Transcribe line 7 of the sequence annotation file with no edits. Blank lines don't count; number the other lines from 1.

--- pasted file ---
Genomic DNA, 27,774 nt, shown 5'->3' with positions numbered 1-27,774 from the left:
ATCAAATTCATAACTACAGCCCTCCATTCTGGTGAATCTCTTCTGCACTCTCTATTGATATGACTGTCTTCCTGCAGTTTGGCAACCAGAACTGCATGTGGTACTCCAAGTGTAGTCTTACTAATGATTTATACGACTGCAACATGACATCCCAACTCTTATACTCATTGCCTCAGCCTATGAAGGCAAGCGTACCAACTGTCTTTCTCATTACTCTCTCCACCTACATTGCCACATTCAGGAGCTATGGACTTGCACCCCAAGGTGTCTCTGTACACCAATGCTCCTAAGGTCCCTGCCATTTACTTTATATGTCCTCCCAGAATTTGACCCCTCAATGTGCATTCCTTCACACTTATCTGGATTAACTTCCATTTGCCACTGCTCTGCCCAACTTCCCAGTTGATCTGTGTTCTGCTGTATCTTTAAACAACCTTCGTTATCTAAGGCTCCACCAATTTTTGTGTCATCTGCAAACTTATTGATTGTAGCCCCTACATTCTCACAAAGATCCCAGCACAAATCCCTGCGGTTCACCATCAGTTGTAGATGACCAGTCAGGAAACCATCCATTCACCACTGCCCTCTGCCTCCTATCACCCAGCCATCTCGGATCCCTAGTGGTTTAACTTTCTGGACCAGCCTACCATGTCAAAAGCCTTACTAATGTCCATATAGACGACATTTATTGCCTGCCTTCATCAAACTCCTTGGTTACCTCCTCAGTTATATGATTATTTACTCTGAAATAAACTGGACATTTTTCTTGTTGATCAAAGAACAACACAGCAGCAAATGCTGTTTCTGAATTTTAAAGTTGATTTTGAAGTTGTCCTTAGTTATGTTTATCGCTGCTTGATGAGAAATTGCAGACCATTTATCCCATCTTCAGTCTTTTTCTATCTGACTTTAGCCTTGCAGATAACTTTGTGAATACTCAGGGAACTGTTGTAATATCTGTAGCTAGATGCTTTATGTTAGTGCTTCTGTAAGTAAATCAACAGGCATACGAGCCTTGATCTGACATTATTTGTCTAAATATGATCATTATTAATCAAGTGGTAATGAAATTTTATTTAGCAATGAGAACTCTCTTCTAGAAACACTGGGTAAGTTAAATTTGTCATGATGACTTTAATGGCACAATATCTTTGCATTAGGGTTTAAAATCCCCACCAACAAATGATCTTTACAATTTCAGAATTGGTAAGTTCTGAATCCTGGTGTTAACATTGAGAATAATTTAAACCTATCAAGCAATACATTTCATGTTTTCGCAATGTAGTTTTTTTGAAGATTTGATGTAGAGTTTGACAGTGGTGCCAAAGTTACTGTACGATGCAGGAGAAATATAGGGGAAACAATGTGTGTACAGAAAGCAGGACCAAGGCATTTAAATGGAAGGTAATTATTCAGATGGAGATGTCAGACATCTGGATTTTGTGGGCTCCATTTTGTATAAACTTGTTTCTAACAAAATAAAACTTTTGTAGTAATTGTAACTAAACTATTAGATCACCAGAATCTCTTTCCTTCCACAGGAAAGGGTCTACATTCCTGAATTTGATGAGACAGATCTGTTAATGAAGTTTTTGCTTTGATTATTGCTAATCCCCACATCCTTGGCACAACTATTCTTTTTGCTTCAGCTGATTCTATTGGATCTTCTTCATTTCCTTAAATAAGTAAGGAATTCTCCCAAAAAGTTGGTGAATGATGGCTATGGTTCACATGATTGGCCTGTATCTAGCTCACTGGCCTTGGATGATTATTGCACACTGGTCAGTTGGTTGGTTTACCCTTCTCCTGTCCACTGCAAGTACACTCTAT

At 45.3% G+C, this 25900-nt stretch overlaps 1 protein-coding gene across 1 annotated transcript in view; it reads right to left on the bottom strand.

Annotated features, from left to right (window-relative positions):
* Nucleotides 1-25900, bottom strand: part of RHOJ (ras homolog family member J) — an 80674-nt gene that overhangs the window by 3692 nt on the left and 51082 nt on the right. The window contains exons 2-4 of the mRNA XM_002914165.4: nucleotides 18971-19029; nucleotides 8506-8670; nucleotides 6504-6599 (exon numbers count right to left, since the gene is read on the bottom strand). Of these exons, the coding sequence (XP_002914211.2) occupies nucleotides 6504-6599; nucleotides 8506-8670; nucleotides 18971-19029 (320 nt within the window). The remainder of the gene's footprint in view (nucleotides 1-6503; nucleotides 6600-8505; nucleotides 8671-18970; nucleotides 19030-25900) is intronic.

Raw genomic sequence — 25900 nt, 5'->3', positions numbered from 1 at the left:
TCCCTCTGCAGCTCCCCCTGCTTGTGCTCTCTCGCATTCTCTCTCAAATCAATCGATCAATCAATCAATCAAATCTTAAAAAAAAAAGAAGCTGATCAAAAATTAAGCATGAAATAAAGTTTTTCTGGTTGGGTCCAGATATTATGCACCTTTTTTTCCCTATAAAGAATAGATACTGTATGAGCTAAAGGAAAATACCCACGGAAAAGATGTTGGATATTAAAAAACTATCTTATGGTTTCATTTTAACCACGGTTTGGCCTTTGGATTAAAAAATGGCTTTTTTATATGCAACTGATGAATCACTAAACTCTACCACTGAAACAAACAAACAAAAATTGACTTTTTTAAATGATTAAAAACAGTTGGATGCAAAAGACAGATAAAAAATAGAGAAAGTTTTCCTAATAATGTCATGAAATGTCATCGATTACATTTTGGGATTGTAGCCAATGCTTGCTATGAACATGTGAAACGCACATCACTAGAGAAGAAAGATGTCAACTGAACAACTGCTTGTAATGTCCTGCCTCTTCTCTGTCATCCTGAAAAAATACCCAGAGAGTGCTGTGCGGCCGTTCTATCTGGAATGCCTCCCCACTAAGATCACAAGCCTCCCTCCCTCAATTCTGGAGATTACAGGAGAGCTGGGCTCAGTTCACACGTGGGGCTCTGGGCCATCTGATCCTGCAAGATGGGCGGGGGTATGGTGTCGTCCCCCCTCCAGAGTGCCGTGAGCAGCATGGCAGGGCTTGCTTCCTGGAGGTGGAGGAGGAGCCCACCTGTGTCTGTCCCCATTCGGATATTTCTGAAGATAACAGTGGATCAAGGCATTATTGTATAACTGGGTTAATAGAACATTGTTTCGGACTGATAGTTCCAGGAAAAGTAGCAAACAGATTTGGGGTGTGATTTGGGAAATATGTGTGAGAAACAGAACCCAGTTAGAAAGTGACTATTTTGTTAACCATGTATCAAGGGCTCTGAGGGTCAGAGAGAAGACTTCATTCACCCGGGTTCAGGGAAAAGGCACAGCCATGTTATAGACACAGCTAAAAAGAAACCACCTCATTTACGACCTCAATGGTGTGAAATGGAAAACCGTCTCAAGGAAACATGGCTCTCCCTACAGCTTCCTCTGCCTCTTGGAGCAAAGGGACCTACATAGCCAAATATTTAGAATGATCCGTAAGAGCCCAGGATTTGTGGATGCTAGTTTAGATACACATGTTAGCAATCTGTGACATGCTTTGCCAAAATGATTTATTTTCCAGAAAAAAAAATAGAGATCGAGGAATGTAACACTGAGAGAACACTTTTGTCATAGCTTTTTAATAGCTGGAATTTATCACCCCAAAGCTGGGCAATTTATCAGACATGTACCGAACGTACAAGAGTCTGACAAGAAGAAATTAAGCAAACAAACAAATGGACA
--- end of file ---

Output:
TCCCTCTGCAGCTCCCCCTGCTTGTGCTCTCTCGCATTCTCTCTCAAATCAATCGATCAATCAATCAATCAAATCTTAAAAAAAAAAGAAGCTGATCAAAAATTAAGCATGAAATAAAGTTTTTCTGGTTGGGTCCAGATATTATGCACCTTTTTTTCCCTATAAAGAATAGATACTGTATGAGCTAAAGGAAAATACCCACGGAAAAGATGTTGGATATTAAAAAACTATCTTATGGTTTCATTTTAACCACGGTTTGGCCTTTGGATTAAAAAATGGCTTTTTTATATGCAACTGATGAATCACTAAACTCTACCACTGAAACAAACAAACAAAAATTGACTTTTTTAAATGATTAAAAACAGTTGGATGCAAAAGACAGATAAAAAATAGAGAAAGTTTTCCTAATAATGTCATGAAATGTCATCGATTACATTTTGGGATTGTAGCCAATGCTTGCTATGAACATGTGAAACGCACATCACTAGAGAAGAAAGATGTCAACTGAACAACTGCTTGTAATGTCCTGCCTCTTCTCTGTCATCCTGAAAAAATACCCAGAGAGTGCTGTGCGGCCGTTCTATCTGGAATGCCTCCCCACTAAGATCACAAGCCTCCCTCCCTCAATTCTGGAGATTACAGGAGAGCTGGGCTCAGTTCACACGTGGGGCTCTGGGCCATCTGATCCTGCAAGATGGGCGGGGGTATGGTGTCGTCCCCCCTCCAGAGTGCCGTGAGCAGCATGGCAGGGCTTGCTTCCTGGAGGTGGAGGAGGAGCCCACCTGTGTCTGTCCCCATTCGGATATTTCTGAAGATAACAGTGGATCAAGGCATTATTGTATAACTGGGTTAATAGAACATTGTTTCGGACTGATAGTTCCAGGAAAAGTAGCAAACAGATTTGGGGTGTGATTTGGGAAATATGTGTGAGAAACAGAACCCAGTTAGAAAGTGACTATTTTGTTAACCATGTATCAAGGGCTCTGAGGGTCAGAGAGAAGACTTCATTCACCCGGGTTCAGGGAAAAGGCACAGCCATGTTATAGACACAGCTAAAAAGAAACCACCTCATTTACGACCTCAATGGTGTGAAATGGAAAACCGTCTCAAGGAAACATGGCTCTCCCTACAGCTTCCTCTGCCTCTTGGAGCAAAGGGACCTACATAGCCAAATATTTAGAATGATCCGTAAGAGCCCAGGATTTGTGGATGCTAGTTTAGATACACATGTTAGCAATCTGTGACATGCTTTGCCAAAATGATTTATTTTCCAGAAAAAAAAATAGAGATCGAGGAATGTAACACTGAGAGAACACTTTTGTCATAGCTTTTTAATAGCTGGAATTTATCACCCCAAAGCTGGGCAATTTATCAGACATGTACCGAACGTACAAGAGTCTGACAAGAAGAAATTAAGCAAACAAACAAATGGACA